A comparison between the perceptions and lived experiences of the first year professional practice experience

Year: 2017

Author: Ambrosetti, Angelina

Type of paper: Abstract refereed

It is well documented that the professional practice component of initial teacher education programs is highly valued by pre-service teachers and teacher educators alike. The professional experience provides the opportunity to make links between theory and practice through observation, reflection, hands on practice and professional dialoguing. Thus, the opportunities for authentic practice are crucial in the development of the next general of teachers. Despite this, not all pre-service teachers experience a positive or successful professional practice placement. Research literature cites a lack of opportunity for practice, unprofessionalism, hierarchical difficulties, and indifferent mentor-mentee relationships as reasons for an unsuccessful placement experience.

This paper specifically focuses on the first year placement and the experiences that pre-service teachers engage in. Although all placements within an initial teacher education program are equally important, the first year professional experience placement introduces the first year pre-service teacher to the school context and the role of the teacher. Generally, in the first year placement, pre-service teachers begin to develop their teaching capabilities through observation, interactions with learners and simple teaching experiences. Specifically, this paper examines what makes a first year professional experience placement successful or unsuccessful.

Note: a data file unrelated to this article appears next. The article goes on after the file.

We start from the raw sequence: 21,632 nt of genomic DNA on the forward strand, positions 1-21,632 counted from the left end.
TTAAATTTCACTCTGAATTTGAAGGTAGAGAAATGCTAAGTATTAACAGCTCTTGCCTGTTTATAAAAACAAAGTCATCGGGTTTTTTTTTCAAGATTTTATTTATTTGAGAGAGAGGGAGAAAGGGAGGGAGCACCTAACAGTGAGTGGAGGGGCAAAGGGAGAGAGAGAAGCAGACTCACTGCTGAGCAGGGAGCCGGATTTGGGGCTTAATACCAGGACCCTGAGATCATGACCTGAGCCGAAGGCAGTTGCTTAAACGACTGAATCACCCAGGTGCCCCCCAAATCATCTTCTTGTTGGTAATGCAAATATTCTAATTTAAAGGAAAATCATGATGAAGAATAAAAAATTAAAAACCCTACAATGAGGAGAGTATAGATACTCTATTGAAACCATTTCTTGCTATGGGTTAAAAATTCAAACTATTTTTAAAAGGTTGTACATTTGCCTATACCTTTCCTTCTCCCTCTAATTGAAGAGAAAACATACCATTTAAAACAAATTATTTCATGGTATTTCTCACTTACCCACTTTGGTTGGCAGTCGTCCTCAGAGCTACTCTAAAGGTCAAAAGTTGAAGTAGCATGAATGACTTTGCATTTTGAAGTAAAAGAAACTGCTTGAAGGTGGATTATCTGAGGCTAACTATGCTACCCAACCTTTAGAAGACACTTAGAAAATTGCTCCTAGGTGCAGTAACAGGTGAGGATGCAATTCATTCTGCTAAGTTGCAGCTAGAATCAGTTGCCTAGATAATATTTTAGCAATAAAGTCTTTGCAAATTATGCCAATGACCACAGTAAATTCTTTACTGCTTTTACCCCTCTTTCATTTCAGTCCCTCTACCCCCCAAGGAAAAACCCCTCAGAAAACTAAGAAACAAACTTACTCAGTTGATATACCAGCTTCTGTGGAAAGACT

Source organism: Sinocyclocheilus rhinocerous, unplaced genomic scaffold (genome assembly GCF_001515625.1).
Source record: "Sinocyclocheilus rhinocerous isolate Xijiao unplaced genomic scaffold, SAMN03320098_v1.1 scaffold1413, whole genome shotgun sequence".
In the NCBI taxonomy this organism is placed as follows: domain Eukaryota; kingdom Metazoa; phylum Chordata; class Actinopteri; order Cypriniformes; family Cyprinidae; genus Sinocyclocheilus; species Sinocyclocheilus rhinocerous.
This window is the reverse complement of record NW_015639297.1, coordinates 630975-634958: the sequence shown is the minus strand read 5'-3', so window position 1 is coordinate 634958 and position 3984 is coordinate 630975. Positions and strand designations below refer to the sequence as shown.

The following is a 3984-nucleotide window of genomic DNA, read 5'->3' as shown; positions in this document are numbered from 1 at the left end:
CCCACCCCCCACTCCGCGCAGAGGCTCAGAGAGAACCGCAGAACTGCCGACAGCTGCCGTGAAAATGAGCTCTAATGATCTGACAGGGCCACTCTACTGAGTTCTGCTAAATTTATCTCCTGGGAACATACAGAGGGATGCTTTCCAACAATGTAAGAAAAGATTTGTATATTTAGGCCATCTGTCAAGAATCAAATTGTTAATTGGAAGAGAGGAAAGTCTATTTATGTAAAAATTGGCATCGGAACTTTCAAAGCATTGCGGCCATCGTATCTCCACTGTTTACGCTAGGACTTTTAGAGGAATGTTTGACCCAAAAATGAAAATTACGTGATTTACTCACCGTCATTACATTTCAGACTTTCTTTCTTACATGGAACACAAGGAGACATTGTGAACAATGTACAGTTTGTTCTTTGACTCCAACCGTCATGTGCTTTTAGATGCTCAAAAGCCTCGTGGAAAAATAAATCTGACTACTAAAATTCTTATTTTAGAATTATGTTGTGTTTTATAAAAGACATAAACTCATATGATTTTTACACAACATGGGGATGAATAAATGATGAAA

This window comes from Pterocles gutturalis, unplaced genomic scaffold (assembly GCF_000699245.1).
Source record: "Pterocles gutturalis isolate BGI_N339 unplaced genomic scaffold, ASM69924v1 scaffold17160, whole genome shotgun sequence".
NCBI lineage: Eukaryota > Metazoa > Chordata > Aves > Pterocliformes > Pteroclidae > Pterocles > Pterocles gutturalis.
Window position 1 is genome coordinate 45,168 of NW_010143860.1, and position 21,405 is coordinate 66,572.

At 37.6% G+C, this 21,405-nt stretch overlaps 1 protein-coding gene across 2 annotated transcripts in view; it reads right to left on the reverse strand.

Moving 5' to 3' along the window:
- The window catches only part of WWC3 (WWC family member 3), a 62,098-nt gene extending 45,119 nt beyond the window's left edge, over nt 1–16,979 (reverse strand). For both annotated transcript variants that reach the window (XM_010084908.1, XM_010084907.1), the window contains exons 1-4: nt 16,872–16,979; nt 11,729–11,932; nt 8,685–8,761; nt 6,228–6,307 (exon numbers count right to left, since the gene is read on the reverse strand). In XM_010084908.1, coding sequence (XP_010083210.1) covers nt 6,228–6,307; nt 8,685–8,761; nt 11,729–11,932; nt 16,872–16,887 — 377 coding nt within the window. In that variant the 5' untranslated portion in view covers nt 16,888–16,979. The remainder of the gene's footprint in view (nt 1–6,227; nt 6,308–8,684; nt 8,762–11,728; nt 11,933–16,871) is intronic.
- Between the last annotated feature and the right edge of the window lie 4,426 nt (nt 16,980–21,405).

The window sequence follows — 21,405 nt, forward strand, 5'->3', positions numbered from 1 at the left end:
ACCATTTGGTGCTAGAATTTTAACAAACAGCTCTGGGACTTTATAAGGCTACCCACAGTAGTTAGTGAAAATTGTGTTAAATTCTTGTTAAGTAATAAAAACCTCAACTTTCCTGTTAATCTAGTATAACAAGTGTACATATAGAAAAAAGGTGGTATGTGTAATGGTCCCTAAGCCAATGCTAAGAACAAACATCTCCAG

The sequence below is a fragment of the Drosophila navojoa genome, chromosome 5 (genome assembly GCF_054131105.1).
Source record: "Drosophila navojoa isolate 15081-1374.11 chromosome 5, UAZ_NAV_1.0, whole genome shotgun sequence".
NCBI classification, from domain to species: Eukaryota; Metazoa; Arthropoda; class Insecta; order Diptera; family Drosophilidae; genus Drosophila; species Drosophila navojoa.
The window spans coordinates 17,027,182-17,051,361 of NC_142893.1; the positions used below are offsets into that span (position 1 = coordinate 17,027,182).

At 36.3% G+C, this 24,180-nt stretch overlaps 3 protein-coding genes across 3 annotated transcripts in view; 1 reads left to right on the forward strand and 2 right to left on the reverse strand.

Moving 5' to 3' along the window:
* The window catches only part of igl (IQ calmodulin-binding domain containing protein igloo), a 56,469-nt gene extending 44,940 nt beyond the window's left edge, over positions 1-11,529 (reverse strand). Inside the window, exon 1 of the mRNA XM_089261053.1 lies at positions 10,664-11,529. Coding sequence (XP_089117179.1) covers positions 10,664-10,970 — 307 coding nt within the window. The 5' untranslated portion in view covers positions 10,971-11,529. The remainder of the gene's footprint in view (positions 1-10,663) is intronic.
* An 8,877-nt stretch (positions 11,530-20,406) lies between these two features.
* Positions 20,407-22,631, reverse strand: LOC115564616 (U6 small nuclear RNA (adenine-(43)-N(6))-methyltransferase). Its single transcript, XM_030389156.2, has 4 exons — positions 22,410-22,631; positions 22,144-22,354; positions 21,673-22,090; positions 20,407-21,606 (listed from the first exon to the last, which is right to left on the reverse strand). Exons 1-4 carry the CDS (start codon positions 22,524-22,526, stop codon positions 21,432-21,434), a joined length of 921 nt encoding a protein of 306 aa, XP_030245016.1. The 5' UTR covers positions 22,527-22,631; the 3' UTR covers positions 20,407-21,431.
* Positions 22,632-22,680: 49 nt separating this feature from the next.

The research presented in this paper compares the perceptions and lived experiences of a cohort of first year pre-service teachers undertaking their first professional practice placement. Data was gathered from pre-service teachers using a series of surveys. Pre-service teachers were surveyed about their perceptions and expectations of their professional practice experience prior to undertaking the placement. After completion of the placement, pre-service teachers completed the second survey which asked them to recount their actual or 'lived' experiences during the placement. The pre and post survey investigated such aspects as professional relationships, mentoring relationships, opportunities for practice and opportunities to achieve identified goals.

The comparison between the first year pre-service teachers' perceptions and lived experiences highlights several key findings. A successful placement in this respect is one that is centred around a relationship that is friendly but professional, has open communication and time for professional dialoguing, and engages the pre-service teacher in practical opportunities.